• How to take advantage of Google Cloud Platform: Google has provided documentation for getting started and a frequently asked questions page for developers and IT leaders to investigate the platform.

What is Google Cloud Platform?

In 2008, to capture the growing interest in web applications, Google launched Google App Engine, a platform as a service (PaaS) cloud tool that allowed developers to build and host their apps on Google's infrastructure. App Engine struggled early on, due to the fact that it didn't support certain key developer languages.

SEE: Interview questions: Cloud engineer (Tech Pro Research)

Google then released a host of complementary tools, such as its storage layer and its infrastructure-as-a-service (IaaS) component known as the Google Compute Engine, which supports the use of virtual machines. After adding additional products that handled load balancing, DNS, monitoring, and data analysis, Google Cloud Platform was able to better compete in the cloud market and began to gain market share.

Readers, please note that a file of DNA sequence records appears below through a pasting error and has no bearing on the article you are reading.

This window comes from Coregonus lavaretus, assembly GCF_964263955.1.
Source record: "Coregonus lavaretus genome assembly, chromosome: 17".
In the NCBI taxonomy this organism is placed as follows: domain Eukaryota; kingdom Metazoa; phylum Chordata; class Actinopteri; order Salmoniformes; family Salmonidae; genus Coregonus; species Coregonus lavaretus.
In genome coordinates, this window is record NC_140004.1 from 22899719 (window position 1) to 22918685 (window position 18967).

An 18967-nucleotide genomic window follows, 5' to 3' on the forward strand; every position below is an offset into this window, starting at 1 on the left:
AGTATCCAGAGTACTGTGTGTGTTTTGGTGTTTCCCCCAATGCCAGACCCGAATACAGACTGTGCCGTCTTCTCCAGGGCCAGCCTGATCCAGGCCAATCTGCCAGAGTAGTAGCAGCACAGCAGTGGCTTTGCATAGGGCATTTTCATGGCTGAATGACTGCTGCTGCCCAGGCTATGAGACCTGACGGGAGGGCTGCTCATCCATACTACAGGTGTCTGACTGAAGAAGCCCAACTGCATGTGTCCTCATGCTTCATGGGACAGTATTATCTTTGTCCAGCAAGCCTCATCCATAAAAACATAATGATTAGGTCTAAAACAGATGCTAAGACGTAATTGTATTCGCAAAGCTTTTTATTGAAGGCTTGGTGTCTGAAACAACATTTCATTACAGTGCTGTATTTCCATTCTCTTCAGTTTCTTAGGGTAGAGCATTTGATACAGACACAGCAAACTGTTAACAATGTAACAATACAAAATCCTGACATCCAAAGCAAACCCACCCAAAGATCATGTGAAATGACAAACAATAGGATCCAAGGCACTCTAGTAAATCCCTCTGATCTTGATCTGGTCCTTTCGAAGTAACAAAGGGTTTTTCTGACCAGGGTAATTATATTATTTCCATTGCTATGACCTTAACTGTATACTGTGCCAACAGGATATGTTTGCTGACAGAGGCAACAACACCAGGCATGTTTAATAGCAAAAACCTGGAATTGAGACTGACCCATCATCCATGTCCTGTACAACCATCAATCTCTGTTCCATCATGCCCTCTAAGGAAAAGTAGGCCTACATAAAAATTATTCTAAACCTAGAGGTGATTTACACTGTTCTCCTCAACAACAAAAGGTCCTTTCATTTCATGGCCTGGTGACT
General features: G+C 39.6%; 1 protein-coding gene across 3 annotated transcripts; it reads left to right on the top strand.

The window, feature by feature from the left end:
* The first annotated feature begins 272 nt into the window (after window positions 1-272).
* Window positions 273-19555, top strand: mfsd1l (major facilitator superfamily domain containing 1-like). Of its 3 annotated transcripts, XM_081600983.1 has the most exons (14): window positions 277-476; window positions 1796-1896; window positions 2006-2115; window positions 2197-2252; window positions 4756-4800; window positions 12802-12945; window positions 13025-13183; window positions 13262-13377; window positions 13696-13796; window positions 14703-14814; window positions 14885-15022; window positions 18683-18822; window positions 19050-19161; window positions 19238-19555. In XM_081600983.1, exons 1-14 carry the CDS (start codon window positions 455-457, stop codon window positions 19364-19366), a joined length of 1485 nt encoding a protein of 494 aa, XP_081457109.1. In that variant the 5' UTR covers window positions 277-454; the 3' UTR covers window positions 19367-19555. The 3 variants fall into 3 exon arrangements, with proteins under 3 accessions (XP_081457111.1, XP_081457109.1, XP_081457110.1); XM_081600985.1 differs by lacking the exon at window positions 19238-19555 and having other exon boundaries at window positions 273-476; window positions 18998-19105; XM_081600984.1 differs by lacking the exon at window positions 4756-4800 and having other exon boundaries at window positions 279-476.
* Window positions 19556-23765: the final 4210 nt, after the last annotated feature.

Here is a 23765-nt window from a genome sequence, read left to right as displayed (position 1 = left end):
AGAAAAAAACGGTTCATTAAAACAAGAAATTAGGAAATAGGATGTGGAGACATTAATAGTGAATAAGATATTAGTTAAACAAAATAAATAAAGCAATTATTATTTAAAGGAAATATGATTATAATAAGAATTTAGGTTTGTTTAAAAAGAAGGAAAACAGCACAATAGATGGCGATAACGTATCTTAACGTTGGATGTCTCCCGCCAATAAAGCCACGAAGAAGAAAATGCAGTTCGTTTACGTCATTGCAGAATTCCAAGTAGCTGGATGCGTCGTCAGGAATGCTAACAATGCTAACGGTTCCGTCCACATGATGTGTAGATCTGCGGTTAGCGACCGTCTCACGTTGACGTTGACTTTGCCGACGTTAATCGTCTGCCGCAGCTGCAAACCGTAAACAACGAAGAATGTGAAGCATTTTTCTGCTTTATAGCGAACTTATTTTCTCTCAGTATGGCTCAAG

Current Google Cloud Platform products span the following eight categories:

  1. Compute - App Engine, Compute Engine, Container Engine, Cloud Functions, and more
  2. Storage & databases - Cloud Storage, Cloud Bigtable, Cloud SQL, and more
  3. Networking - Cloud CDN, Cloud Load Balancing, Cloud Virtual Network, and more
  4. Big data - BigQuery, Cloud Dataflow, Cloud Dataproc, Cloud Pub/Sub, and more
  5. Machine learning - Cloud Machine Learning Engine, various machine learning APIs
  6. Identity & security - Cloud IAM, Security Key Enforcement, Cloud Security Scanner, and more
  7. Management tools - Stackdriver Overview, Monitoring, Trace, Logging, and more
  8. Developer tools - Cloud SDK, Container Registry, Container Builder, and more